Friday, September 23, 2016 at 7:57 AM

Police Shootings of Black Men Trigger Violent Street Protests … Again

Posted by Anthony L. Hall

Tensions have resurfaced this week in the wake of another round of black men being shot by police.

The shootings of Keith Lamont Scott in Charlotte, North Carolina, and Terence Crutcher in Tulsa, Oklahoma, have served only to fuel the simmering unrest seen nationwide since the death of Michael Brown in Ferguson, Missouri, in 2014.

They’re not the only stories of police-related violence unfolding in the United States. Developments in stories out of Boston, Baltimore and St. Louis could serve to further stoke the nation’s anger.

(CNN, September 22, 2016)


Honestly, the groundhog-day nature of these shootings and protests is such that I see no point in commenting anew. Instead, I refer you to such commentaries as “5 Policemen Murdered: America Beware the Dallas Effect,” July 8, 2016, and “Baltimore Apes Worst of Ferguson,” April 28, 2015.


I will only reiterate this plaintive plea for protesters to appreciate the persuasion and effectiveness that come with non-violent protests:

No case of police brutality justifies looting and vandalism. Period. The cause for anger and frustration among blacks today pales in comparison to that which Blacks endured during the Civil Rights Movement. Yet the only barbarism on display during protests back then came not from black marchers looting and vandalizing stores, when they weren’t taunting the police, but from white cops willfully attacking them as they marched peacefully and non-violently.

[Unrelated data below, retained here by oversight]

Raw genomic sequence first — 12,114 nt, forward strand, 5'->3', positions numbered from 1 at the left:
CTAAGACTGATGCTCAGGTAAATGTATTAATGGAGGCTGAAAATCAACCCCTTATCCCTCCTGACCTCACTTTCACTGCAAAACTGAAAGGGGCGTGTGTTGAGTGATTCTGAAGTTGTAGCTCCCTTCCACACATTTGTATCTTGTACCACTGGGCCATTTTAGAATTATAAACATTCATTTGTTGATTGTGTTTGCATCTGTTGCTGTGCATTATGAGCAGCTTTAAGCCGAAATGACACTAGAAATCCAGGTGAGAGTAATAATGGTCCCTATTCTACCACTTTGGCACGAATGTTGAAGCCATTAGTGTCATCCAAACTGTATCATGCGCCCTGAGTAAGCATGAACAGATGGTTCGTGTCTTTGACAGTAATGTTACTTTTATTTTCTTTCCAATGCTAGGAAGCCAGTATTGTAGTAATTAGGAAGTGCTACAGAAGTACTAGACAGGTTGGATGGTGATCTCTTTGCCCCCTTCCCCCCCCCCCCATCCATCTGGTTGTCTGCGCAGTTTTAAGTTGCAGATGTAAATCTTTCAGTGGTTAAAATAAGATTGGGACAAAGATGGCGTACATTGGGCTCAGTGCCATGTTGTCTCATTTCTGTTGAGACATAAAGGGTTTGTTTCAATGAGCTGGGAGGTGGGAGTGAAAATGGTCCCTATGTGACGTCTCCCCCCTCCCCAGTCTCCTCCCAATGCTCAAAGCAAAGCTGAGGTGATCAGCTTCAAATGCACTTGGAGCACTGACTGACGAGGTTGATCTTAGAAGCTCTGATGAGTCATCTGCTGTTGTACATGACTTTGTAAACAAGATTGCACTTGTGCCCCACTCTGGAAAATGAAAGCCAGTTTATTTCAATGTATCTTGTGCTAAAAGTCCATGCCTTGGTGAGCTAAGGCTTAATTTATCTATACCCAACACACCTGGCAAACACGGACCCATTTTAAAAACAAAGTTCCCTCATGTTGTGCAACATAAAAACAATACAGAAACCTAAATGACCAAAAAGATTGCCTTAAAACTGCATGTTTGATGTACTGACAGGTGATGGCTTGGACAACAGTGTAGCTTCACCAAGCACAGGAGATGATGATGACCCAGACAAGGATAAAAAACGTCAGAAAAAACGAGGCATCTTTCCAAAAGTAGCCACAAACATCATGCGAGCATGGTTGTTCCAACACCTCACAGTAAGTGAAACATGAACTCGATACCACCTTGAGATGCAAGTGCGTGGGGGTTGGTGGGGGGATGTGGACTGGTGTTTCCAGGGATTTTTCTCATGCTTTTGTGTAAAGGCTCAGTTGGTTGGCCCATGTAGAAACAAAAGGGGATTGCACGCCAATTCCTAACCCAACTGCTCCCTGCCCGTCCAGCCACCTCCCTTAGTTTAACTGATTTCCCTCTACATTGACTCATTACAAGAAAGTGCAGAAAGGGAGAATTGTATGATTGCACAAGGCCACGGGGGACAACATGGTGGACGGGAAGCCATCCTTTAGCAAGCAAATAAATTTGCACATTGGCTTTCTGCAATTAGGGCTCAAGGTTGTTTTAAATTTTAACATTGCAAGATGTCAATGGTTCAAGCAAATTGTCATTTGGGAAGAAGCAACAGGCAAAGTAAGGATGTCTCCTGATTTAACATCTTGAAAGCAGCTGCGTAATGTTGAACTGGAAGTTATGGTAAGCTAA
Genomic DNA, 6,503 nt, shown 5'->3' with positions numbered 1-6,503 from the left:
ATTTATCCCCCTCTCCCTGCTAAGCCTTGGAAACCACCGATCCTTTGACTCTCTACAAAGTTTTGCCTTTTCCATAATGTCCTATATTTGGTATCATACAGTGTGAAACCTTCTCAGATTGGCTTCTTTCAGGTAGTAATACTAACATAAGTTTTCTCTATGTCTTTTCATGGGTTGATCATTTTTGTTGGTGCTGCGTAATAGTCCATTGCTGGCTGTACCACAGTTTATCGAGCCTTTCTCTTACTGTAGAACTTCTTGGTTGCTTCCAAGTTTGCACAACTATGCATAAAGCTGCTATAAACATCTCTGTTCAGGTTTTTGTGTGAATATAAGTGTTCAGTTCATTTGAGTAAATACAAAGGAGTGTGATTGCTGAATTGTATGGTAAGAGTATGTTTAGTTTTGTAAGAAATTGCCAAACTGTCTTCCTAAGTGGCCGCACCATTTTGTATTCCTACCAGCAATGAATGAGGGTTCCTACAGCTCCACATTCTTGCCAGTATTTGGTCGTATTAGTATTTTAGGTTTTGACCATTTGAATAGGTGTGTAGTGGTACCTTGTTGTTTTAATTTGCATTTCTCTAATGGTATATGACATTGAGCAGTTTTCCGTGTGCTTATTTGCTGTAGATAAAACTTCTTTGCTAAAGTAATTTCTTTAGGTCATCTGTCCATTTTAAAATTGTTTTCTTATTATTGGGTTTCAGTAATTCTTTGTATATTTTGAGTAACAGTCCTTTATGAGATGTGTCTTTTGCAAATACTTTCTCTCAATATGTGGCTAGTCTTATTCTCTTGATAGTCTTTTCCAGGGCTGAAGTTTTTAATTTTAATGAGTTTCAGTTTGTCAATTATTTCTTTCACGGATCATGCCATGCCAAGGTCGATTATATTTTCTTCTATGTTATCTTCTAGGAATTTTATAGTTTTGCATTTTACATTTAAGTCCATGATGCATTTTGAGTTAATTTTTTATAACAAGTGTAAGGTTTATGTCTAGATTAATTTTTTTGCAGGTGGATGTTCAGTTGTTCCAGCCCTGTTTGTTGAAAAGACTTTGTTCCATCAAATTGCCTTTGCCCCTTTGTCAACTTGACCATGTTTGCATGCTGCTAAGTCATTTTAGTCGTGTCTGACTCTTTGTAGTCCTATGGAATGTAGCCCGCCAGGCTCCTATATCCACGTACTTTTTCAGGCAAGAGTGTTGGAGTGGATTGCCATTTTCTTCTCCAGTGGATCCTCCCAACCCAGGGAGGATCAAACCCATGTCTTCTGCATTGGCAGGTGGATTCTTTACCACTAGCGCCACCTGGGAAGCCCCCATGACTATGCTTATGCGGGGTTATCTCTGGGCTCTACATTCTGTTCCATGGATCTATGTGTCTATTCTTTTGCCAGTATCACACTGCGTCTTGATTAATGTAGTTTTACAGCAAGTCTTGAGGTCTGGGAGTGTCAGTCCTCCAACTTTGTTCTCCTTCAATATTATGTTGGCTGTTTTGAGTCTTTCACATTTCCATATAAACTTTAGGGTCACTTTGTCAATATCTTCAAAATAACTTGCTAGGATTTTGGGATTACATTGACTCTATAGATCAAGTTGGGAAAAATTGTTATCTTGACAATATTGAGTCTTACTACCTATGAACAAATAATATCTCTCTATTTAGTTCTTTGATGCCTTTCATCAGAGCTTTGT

Is there any wonder that people (black and white) have as much contempt for these marauding black protesters today as they had for those mauling white cops back then?

(“Commemorating Selma, Recognizing Ferguson: Never Forget, Never Again!” The iPINIONS Journal, March 8, 2015)

This plea is especially poignant in light of tomorrow’s opening of the African American Museum of History and Culture in Washington, DC.

Protesters and police alike would do well to take guided tours – to walk in the shoes of those who managed to overcome police brutality that was actually systemic not merely episodic. And I hope the poetic justice (and irony) of this museum opening under the auspices of the first black president of the United States is not lost on them.

Related commentaries:
Commemorating Selma
Dallas effect
Baltimore to Ferguson
Killing of Michael Brown
DOJ: no civil rights charges in Brown case
Michael Brown no angel

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